A recent paper by Flot and colleagues delved into a particular bdelloid rotifer genome (the genome of Adineta vaga). These researchers found an incompatible genome structure with that of meiosis: a precursor to sexual reproduction. The reason? The genome of this particular rotifer (and probably others) doesn’t allow pairing of homologous recombination. Interestingly, the allelic gene pairs from this rotifer appear to be distributed in intrachromatic repeats resulting in vastly different chromosomes and a literal structural incompatibility with sexual reproduction (Fig 2). This also means each allele could potentially code for very different proteins in addition to the existence of a nonconventional mechanism for chromosomal pairing, or lack thereof.

Fig 2. Conventional vs Nonconventional Genome Structures. Each block represents genes and dotted lines represent allelic gene pairs. The normal genome structure of animals (left) who undergo sexual reproduction perform both mitosis and meiosis. The genome structure of a particular bdelloid rotifer (right) undergo mitosis exclusively. Because its alleles are scattered intrachromatically, bdelloid rotifer chromosomes do not have homologous pairs. Source.

Fig 2. Conventional vs Nonconventional Genome Structures. Each block represents genes and dotted lines represent allelic gene pairs. The normal genome structure of animals (left) who undergo sexual reproduction perform both mitosis and meiosis. The genome structure of a particular bdelloid rotifer (right) undergo mitosis exclusively. Because its alleles are scattered intrachromatically, bdelloid rotifer chromosomes do not have homologous pairs. Source.

Is there a method to this madness?

The authors describe two primary reasons why rotifers have been successful following an ameiotic lifestyle: horizontal gene transfer and gene conversion. The predominant reason for horizontal gene transfer appears to be for serendipitous bursts of variation in the population. This makes sense if you consider their environment sculpting their Picasso-painting of a genome. Rotifers can withstand long periods of dehydration at any stage in their life cycle. By long, I mean long. They’re capable of surviving desiccation for 9 years, and once rehydrated, they resume normal function. Not only that, Gladyshev and Meselson showed that bdelloid rotifers are highly resistant to ionizing radiation, capable of withstanding doses resulting in hundreds of DNA double-strand breaks per genome with only a ~20% reduction in fertility; at a dose of 3 times less, there’s 99% sterility in the most resilient invertebrate pupa or adult. And since desiccation and ionizing radiation both cause double strand breaks in DNA, incorporation of foreign DNA through horizontal gene transfer and gene conversion aid as a unifying survival mechanism, in addition to bringing in the much needed genetic diversity. According to Flot and colleagues, at least 8% of this rotifer’s genes have been acquired through horizontal gene transfer from other organisms; while this doesn’t sound like much, it’s more than any other known organism. These super bugs are the Peter Petrelli of the natural world: they can do it all (minus “it”).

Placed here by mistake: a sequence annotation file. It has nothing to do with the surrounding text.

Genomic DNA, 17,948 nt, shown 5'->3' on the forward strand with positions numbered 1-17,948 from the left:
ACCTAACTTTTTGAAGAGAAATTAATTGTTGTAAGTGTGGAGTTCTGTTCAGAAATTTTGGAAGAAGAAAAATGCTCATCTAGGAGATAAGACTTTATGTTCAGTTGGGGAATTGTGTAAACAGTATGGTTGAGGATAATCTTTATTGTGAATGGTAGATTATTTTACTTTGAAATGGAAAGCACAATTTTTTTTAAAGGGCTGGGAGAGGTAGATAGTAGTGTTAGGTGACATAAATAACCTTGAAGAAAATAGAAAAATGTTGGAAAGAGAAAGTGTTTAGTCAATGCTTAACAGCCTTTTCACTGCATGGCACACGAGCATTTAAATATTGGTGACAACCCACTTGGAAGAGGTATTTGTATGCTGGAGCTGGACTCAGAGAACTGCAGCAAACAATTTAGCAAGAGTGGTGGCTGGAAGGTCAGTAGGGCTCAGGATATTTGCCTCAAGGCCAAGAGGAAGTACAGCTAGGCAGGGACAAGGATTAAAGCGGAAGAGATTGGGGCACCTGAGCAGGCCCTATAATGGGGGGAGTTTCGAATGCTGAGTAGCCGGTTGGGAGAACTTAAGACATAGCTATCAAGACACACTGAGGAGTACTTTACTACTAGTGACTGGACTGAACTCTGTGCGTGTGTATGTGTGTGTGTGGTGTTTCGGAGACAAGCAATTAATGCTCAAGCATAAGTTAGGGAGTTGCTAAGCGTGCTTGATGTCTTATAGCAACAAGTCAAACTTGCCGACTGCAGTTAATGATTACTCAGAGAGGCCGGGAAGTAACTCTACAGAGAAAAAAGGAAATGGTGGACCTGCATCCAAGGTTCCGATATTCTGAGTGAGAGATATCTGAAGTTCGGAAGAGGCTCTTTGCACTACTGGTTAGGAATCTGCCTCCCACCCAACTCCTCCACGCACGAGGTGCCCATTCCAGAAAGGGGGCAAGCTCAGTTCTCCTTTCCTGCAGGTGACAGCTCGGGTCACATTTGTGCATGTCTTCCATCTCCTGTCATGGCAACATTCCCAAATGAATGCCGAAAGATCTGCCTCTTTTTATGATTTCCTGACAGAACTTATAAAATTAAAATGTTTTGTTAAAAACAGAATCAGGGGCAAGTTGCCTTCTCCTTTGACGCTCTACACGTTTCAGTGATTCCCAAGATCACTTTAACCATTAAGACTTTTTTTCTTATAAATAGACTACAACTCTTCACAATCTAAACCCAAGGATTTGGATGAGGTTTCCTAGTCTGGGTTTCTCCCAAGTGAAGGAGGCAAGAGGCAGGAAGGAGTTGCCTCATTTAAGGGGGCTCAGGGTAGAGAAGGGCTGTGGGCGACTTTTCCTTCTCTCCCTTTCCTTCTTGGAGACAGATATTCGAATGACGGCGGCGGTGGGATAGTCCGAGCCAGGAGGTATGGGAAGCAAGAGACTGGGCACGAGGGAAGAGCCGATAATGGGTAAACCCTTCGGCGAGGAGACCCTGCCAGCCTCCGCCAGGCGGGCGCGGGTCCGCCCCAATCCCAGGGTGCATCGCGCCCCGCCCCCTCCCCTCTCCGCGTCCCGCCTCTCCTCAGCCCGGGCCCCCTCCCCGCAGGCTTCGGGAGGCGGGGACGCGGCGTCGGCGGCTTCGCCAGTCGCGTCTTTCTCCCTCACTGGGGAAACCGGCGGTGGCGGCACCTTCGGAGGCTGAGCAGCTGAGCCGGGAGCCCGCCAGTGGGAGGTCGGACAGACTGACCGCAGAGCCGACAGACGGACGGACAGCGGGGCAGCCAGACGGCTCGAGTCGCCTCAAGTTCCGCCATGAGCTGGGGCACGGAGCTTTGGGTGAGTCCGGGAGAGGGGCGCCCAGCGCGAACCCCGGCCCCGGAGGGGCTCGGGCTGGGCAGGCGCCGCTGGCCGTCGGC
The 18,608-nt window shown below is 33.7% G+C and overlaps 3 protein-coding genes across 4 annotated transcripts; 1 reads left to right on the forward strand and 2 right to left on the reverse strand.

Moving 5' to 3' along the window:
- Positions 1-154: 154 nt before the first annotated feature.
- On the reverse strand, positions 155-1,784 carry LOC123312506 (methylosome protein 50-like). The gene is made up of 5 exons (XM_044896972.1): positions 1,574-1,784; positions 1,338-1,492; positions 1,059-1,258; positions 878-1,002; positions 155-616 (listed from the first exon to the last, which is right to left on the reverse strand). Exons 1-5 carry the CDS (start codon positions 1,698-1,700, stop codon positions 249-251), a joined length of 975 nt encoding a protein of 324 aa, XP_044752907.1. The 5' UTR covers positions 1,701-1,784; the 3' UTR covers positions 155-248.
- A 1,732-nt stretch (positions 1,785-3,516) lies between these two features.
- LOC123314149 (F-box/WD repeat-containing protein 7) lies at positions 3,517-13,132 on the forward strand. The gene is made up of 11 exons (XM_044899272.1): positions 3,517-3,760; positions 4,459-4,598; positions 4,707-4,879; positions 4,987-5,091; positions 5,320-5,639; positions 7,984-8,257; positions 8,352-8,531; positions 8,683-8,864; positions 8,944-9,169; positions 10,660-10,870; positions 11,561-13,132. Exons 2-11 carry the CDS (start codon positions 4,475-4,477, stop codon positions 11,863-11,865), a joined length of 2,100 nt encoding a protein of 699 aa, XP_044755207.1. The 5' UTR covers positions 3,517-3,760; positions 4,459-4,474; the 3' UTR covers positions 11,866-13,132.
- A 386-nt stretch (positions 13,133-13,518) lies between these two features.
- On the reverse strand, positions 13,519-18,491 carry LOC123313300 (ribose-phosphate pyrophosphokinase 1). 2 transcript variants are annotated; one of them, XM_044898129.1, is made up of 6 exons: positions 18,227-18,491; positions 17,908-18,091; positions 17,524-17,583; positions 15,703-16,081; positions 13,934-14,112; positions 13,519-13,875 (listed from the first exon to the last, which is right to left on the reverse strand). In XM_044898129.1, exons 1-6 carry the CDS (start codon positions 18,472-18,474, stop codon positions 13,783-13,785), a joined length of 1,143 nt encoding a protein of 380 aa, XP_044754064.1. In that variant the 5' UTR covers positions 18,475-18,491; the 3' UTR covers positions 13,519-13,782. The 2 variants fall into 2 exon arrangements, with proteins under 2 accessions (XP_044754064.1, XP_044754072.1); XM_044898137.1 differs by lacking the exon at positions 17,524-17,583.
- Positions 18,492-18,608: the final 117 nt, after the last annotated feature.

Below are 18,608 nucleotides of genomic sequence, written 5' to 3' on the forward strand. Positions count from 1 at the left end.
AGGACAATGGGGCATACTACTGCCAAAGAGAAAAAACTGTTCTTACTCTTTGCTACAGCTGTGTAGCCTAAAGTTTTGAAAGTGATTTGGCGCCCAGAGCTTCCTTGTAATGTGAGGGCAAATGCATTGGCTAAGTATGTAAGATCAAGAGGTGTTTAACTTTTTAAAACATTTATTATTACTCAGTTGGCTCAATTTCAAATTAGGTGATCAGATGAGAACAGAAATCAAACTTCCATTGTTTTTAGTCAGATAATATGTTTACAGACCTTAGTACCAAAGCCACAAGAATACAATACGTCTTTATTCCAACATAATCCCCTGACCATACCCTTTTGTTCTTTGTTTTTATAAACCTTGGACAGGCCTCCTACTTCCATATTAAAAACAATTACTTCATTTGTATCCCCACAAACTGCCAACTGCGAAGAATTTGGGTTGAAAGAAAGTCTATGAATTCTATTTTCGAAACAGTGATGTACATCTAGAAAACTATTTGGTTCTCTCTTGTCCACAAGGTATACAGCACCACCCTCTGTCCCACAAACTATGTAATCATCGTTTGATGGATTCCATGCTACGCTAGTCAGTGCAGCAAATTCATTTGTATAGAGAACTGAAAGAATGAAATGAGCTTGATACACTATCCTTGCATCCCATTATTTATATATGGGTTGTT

In conjunction with horizontal gene transfer, gene conversion replaces one allele with another through DNA repair mechanisms. In doing so, some of the progeny will have a deleterious allele overwritten by a beneficial or neutral one, increasing fitness.

Horizontal gene transfer and gene conversion appears to be a formidable option to sexual reproduction, considering how extensive bdelloid rotifers have speciated. However, we can’t rule out the possibility of males existing and having some type of cryptic sex, compatible with the rotifer genome structure, or at the very least a different type of recombination without males altogether: yes, males have never been found and yes these organisms are meiotically incompatible, but absence of evidence is not evidence of absence.

Alex Padron is a first year graduate student in the UC Berkeley Molecular and Cell Biology program. He is interested in science and in empowering the general audience by making science make sense. You can follow him on Twitter @apadr007 and Google+ gplus.to/apadr007